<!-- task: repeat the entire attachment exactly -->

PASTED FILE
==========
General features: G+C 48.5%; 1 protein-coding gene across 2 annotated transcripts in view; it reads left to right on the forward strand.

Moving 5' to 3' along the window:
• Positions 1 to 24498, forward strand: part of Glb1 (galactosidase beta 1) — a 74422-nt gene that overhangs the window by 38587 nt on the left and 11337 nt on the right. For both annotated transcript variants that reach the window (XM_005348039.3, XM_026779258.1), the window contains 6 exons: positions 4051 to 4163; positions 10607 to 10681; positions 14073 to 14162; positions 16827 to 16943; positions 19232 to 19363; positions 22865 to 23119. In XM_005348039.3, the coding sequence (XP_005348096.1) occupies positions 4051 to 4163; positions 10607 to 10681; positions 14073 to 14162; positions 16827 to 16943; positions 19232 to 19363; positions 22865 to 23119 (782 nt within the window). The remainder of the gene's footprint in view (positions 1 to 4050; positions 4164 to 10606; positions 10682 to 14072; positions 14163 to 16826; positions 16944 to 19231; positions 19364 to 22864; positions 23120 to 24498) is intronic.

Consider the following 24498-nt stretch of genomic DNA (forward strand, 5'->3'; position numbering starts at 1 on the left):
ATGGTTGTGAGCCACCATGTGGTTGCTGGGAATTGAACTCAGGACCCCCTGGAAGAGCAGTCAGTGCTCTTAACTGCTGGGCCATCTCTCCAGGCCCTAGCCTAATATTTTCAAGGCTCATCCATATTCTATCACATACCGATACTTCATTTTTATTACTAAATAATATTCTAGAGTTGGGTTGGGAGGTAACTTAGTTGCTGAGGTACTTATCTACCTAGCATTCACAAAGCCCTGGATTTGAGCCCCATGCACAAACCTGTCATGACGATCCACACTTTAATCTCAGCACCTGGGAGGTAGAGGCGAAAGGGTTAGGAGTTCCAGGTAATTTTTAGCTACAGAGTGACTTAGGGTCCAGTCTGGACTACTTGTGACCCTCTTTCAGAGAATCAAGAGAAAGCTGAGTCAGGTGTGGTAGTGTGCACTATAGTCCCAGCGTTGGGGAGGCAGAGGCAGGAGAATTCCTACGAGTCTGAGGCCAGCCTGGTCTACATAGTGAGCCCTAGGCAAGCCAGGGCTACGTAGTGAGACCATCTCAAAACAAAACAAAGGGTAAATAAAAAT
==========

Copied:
General features: G+C 48.5%; 1 protein-coding gene across 2 annotated transcripts in view; it reads left to right on the forward strand.

Moving 5' to 3' along the window:
• Positions 1 to 24498, forward strand: part of Glb1 (galactosidase beta 1) — a 74422-nt gene that overhangs the window by 38587 nt on the left and 11337 nt on the right. For both annotated transcript variants that reach the window (XM_005348039.3, XM_026779258.1), the window contains 6 exons: positions 4051 to 4163; positions 10607 to 10681; positions 14073 to 14162; positions 16827 to 16943; positions 19232 to 19363; positions 22865 to 23119. In XM_005348039.3, the coding sequence (XP_005348096.1) occupies positions 4051 to 4163; positions 10607 to 10681; positions 14073 to 14162; positions 16827 to 16943; positions 19232 to 19363; positions 22865 to 23119 (782 nt within the window). The remainder of the gene's footprint in view (positions 1 to 4050; positions 4164 to 10606; positions 10682 to 14072; positions 14163 to 16826; positions 16944 to 19231; positions 19364 to 22864; positions 23120 to 24498) is intronic.

Consider the following 24498-nt stretch of genomic DNA (forward strand, 5'->3'; position numbering starts at 1 on the left):
ATGGTTGTGAGCCACCATGTGGTTGCTGGGAATTGAACTCAGGACCCCCTGGAAGAGCAGTCAGTGCTCTTAACTGCTGGGCCATCTCTCCAGGCCCTAGCCTAATATTTTCAAGGCTCATCCATATTCTATCACATACCGATACTTCATTTTTATTACTAAATAATATTCTAGAGTTGGGTTGGGAGGTAACTTAGTTGCTGAGGTACTTATCTACCTAGCATTCACAAAGCCCTGGATTTGAGCCCCATGCACAAACCTGTCATGACGATCCACACTTTAATCTCAGCACCTGGGAGGTAGAGGCGAAAGGGTTAGGAGTTCCAGGTAATTTTTAGCTACAGAGTGACTTAGGGTCCAGTCTGGACTACTTGTGACCCTCTTTCAGAGAATCAAGAGAAAGCTGAGTCAGGTGTGGTAGTGTGCACTATAGTCCCAGCGTTGGGGAGGCAGAGGCAGGAGAATTCCTACGAGTCTGAGGCCAGCCTGGTCTACATAGTGAGCCCTAGGCAAGCCAGGGCTACGTAGTGAGACCATCTCAAAACAAAACAAAGGGTAAATAAAAAT